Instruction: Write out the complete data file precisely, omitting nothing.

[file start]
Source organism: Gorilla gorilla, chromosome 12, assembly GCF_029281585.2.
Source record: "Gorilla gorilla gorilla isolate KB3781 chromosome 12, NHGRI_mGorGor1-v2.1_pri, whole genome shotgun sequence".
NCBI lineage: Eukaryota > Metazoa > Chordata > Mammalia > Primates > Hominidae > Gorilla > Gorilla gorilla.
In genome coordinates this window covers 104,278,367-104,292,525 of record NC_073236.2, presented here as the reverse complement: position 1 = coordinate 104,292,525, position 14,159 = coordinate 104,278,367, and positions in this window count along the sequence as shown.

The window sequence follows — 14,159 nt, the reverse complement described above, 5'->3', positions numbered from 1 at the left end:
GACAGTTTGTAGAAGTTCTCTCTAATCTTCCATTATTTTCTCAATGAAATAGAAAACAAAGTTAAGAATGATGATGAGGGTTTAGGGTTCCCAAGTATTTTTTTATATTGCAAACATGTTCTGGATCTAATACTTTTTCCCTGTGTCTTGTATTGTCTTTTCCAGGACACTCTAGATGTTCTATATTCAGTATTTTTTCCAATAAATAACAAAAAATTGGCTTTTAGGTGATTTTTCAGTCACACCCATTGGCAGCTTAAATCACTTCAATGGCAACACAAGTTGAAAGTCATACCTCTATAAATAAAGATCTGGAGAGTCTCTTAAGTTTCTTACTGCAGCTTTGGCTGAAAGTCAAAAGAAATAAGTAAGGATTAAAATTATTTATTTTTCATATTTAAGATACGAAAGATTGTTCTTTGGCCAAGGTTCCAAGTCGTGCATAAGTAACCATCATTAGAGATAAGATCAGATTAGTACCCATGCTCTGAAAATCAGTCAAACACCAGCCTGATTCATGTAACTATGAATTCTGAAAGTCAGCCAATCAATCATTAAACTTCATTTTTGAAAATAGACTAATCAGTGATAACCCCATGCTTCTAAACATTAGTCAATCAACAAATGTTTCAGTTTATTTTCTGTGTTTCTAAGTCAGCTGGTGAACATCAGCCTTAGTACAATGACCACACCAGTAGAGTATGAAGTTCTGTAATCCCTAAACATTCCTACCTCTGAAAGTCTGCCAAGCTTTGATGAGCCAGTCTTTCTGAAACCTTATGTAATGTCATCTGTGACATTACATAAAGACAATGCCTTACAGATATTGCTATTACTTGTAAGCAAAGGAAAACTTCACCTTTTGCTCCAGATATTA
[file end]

Source organism: Gorilla gorilla, chromosome 12, assembly GCF_029281585.2.
Source record: "Gorilla gorilla gorilla isolate KB3781 chromosome 12, NHGRI_mGorGor1-v2.1_pri, whole genome shotgun sequence".
NCBI lineage: Eukaryota > Metazoa > Chordata > Mammalia > Primates > Hominidae > Gorilla > Gorilla gorilla.
In genome coordinates this window covers 104,278,367-104,292,525 of record NC_073236.2, presented here as the reverse complement: position 1 = coordinate 104,292,525, position 14,159 = coordinate 104,278,367, and positions in this window count along the sequence as shown.

The window sequence follows — 14,159 nt, the reverse complement described above, 5'->3', positions numbered from 1 at the left end:
GACAGTTTGTAGAAGTTCTCTCTAATCTTCCATTATTTTCTCAATGAAATAGAAAACAAAGTTAAGAATGATGATGAGGGTTTAGGGTTCCCAAGTATTTTTTTATATTGCAAACATGTTCTGGATCTAATACTTTTTCCCTGTGTCTTGTATTGTCTTTTCCAGGACACTCTAGATGTTCTATATTCAGTATTTTTTCCAATAAATAACAAAAAATTGGCTTTTAGGTGATTTTTCAGTCACACCCATTGGCAGCTTAAATCACTTCAATGGCAACACAAGTTGAAAGTCATACCTCTATAAATAAAGATCTGGAGAGTCTCTTAAGTTTCTTACTGCAGCTTTGGCTGAAAGTCAAAAGAAATAAGTAAGGATTAAAATTATTTATTTTTCATATTTAAGATACGAAAGATTGTTCTTTGGCCAAGGTTCCAAGTCGTGCATAAGTAACCATCATTAGAGATAAGATCAGATTAGTACCCATGCTCTGAAAATCAGTCAAACACCAGCCTGATTCATGTAACTATGAATTCTGAAAGTCAGCCAATCAATCATTAAACTTCATTTTTGAAAATAGACTAATCAGTGATAACCCCATGCTTCTAAACATTAGTCAATCAACAAATGTTTCAGTTTATTTTCTGTGTTTCTAAGTCAGCTGGTGAACATCAGCCTTAGTACAATGACCACACCAGTAGAGTATGAAGTTCTGTAATCCCTAAACATTCCTACCTCTGAAAGTCTGCCAAGCTTTGATGAGCCAGTCTTTCTGAAACCTTATGTAATGTCATCTGTGACATTACATAAAGACAATGCCTTACAGATATTGCTATTACTTGTAAGCAAAGGAAAACTTCACCTTTTGCTCCAGATATTA